Derick Milgrim was content.
He spent years as an assistant football coach in the Elk Grove Unified School District, molding young lives without the burden of supervising an entire program. He was as noticeable as the blocking sled.
Now Milgrim is the sudden face of the Cosumnes Oaks Wolfpack. He has taken over a program nearly rocked to its foundation when college buddy Ryan Gomes was not retained after summer workouts.
Gomes was floored. He started the program from scratch in 2008 and nurtured it around the clock, producing playoff teams and scholarship athletes of character. School administrators won’t specify why Gomes was let go, but he did not break any laws, nor was he suspended for any transgressions by Cosumnes Oaks, where he still teaches history. Gomes said Sunday that he is pleased for Milgrim and proud of the players for marching forward, heads held high. Though he was “devastated” by the move, Gomes has recovered, too, joining the American River College football staff.
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This is an example of how programs respond, and it’s a cautionary tale for coaches everywhere at this level. Teachers don’t have written, binding contracts to coach, and their “at-will” agreements make them expendable.
Milgrim, 38, said he can only focus on the here and now. Soft-spoken and cerebral, the English teacher has the attention of his players who craved stability and order as the Gomes shocker was followed by the transfer loss of star wide receiver L.J. Reed to Tokay High in Lodi.
There were two routes to take entering this season, Milgrim told his crew on the eve of the season.
“Adversity either breaks you apart or brings you together,” he said. “We’ve come together.”
Winning helps. The Wolfpack beat Bay Area power Marin Catholic of Kentfield 23-10 Friday in an opener in front of a festive, large home crowd. Fans, parents and boosters initially angered and confused by the coaching change accept Milgrim and appreciate his efforts. When Gomes watched his former team scrimmage Elk Grove recently, he was greeted by scores of well wishers, then studied the action in solitude from near the end zone. He’ll watch prep games throughout the region this fall to recruit athletes to ARC.
“Everyone’s bought in, everyone’s supportive, and the kids have responded well,” Cosumnes Oaks athletic director Bill Kapp said. “Life is so short. I told the seniors that this is their last home opener, to enjoy the season. We wish coach Gomes well, and he’s a good guy. And coach Milgrim is setting a nice foundation.”
Milgrim earns admiration for stepping in. He weighed his loyalty with Gomes, whom he played with at Claremont McKenna College, and his school, where he has taught for six years. Gomes encouraged Milgrim to take over and vowed his support from afar. Players still stop by Gomes’ classroom to chat, and Gomes urges them to be leaders, listen to their coaches, and achieve as students and athletes.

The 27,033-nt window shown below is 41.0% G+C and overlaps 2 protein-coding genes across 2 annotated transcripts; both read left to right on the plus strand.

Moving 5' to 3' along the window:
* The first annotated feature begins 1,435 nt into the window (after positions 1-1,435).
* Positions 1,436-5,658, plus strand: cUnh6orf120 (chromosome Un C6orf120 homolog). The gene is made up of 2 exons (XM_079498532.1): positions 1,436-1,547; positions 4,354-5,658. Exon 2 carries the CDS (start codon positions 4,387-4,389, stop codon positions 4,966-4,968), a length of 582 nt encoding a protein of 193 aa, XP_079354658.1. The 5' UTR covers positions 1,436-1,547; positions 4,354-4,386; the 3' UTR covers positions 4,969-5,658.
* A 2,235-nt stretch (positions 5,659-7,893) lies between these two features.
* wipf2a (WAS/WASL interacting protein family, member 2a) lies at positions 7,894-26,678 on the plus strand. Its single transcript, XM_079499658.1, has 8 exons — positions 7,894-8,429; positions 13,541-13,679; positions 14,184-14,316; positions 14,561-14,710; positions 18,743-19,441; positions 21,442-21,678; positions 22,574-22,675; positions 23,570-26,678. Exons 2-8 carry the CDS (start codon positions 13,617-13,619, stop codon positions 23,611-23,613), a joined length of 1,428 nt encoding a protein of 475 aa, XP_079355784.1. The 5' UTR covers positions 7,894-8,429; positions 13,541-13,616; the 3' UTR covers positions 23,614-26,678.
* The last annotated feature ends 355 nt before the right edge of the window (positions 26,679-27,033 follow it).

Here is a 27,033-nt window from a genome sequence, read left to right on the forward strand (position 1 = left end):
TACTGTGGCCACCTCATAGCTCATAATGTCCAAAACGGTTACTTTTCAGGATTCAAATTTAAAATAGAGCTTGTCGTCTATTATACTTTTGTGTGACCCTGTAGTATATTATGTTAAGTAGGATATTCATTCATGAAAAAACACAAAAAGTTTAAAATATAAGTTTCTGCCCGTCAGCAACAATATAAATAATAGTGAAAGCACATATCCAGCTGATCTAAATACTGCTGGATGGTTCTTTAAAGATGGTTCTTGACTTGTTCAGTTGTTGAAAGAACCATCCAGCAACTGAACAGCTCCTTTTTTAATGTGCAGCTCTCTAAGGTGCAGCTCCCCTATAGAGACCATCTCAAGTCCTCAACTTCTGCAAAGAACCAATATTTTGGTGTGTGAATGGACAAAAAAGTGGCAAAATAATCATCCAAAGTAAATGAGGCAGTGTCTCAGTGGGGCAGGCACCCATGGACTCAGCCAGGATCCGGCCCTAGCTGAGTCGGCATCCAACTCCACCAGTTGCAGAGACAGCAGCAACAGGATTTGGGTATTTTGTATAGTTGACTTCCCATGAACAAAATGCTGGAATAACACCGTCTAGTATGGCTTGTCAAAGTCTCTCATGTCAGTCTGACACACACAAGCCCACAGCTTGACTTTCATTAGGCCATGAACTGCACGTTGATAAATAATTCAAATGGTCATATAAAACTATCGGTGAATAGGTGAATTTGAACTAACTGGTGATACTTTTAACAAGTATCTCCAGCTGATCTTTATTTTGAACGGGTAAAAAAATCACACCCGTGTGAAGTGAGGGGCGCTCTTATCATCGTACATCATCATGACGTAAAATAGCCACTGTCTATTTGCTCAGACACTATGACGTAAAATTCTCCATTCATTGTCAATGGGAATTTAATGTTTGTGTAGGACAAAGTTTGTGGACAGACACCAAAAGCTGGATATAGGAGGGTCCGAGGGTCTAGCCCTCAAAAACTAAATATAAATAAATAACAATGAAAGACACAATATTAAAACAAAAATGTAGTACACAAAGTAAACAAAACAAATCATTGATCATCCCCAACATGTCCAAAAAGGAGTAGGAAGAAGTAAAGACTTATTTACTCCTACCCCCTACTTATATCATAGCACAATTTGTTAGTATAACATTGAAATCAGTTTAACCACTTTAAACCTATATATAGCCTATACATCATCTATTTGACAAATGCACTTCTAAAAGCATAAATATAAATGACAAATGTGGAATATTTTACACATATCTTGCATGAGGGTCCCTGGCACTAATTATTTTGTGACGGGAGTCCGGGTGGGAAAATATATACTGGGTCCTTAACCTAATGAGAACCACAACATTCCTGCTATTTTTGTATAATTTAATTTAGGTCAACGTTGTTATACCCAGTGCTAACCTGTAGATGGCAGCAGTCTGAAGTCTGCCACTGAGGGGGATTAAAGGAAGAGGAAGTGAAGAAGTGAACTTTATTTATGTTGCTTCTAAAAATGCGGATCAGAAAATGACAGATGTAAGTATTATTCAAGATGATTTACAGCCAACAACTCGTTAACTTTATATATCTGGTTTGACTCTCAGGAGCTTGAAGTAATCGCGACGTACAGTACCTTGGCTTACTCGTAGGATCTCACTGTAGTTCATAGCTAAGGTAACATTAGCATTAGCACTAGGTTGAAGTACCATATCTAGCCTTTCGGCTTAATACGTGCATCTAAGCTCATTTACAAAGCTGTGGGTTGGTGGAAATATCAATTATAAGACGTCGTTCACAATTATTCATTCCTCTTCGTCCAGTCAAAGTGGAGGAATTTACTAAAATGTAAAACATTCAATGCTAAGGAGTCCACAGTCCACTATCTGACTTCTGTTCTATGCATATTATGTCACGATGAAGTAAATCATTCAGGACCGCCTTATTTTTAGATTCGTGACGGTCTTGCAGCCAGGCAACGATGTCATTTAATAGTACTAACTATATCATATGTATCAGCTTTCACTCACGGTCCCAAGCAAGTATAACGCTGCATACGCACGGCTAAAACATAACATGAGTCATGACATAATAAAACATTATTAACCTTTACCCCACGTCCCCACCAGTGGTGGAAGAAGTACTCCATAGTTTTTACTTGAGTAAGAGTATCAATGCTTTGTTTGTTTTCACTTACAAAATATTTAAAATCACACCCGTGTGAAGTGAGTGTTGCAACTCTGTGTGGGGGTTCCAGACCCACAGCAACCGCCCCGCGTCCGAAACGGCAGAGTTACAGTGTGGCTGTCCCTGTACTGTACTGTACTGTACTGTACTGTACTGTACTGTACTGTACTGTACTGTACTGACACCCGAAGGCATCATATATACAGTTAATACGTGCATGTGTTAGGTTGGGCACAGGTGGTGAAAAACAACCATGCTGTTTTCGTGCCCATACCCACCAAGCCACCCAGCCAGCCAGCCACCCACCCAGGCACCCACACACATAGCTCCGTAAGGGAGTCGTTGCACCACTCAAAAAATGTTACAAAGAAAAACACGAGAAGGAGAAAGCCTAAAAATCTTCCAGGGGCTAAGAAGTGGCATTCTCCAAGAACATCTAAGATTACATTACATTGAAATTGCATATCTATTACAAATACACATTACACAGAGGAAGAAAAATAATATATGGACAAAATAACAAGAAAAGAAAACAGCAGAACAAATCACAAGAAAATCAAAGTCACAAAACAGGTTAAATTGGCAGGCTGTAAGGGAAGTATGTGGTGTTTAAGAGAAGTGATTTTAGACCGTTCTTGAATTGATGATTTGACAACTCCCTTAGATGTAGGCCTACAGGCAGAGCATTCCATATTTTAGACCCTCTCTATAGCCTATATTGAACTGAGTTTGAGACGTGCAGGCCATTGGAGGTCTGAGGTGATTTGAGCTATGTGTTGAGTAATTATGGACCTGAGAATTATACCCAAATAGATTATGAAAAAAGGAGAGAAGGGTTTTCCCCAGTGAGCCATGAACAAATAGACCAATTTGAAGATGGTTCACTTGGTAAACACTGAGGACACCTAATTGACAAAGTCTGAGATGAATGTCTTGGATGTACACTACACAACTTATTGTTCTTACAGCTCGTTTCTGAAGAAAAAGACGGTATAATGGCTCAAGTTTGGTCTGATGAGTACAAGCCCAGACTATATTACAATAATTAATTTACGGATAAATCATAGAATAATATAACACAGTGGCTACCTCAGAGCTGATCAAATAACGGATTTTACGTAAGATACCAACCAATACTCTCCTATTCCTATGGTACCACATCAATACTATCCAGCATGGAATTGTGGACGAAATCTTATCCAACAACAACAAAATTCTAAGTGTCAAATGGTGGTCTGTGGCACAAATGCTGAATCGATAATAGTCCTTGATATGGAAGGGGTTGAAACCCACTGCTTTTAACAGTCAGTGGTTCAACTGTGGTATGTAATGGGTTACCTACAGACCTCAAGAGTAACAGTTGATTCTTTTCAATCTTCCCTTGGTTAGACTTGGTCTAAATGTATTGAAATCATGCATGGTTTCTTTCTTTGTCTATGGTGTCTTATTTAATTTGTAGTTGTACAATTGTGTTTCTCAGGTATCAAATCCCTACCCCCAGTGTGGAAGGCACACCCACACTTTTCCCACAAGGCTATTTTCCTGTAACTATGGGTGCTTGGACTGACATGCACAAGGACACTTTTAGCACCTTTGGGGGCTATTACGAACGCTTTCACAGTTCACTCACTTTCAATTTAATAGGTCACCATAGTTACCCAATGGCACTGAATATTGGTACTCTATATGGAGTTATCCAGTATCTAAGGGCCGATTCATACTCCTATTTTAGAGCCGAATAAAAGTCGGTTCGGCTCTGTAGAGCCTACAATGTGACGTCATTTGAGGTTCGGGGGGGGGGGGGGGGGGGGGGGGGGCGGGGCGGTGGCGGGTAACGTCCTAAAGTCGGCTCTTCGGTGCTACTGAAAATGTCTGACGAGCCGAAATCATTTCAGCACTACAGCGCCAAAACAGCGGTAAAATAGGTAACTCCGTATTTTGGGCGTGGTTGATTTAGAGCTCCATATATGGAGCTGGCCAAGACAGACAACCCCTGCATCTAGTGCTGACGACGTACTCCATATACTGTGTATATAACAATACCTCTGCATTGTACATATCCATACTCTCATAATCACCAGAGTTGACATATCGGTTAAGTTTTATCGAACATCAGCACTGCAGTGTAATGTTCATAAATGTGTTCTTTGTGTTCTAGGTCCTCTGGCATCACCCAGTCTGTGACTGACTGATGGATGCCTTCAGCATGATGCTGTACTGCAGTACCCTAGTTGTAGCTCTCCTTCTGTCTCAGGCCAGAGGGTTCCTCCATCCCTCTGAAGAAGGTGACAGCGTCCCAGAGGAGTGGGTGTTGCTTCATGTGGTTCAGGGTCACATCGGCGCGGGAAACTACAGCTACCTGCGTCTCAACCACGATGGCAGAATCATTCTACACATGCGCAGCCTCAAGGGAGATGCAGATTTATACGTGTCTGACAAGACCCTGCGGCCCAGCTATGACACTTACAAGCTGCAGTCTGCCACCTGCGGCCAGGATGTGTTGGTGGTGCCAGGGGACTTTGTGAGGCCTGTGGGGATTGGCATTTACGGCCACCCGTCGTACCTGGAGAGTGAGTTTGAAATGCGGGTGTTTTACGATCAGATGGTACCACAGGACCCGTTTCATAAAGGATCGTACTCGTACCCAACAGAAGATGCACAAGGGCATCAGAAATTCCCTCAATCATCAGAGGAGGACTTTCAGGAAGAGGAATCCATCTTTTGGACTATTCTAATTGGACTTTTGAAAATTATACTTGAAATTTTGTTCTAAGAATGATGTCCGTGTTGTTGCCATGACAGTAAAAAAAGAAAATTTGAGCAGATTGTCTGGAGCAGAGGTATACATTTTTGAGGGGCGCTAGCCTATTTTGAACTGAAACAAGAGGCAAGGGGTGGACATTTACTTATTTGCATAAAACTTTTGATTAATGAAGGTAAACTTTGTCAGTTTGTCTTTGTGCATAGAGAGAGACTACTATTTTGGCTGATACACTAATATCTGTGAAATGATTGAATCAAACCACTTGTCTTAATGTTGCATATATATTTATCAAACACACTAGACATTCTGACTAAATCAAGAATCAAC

“It means a lot that players still come by to talk – parents, too – even though it’s a little surreal,” Gomes said. “I’m not a moper. I was hurt, definitely hurt, and still confused and shocked by this because I was never given any reason. But the team will be fine with Derick. He’s very good.”
So is Jaaron Stallworth. The shifty senior quarterback delights in having the ball in his hands, leading the charge. He’s the point guard for the basketball team, so he’s used to expectations. And Stallworth takes this team and his role seriously.
“I think a lot of people counted us out when we lost coach Gomes and L.J. Reed, but we’re heading in a new direction, have to move on, and we’re going to earn people’s respect,” Stallworth said. “We had to regroup, and we have.”
As for Milgrim, Stallworth said, “He’s a great coach and leader for stepping in like this, and we’ve responded to him. We owe our success this season to him.”
Other players have stepped up, too, including wide receiver Eric Toles and defensive end-linebacker Josh Johnson. Milgrim has a veteran staff in former area head coaches in Lew Lassetter, Jared Brown and Will Hightower. The schedule doesn’t get any easier with Bee-ranked teams in Granite Bay and Rio Linda looming.
Milgrim is no longer anonymous. The burden is his now. His wife, Melissa, understands why his phone buzzes constantly, why he looks so spent.
“I had no aspirations of doing this, but when things went down this summer, I had a real desire to help this program stay together,” Milgrim said. “You do this for the kids, and I believe in them.”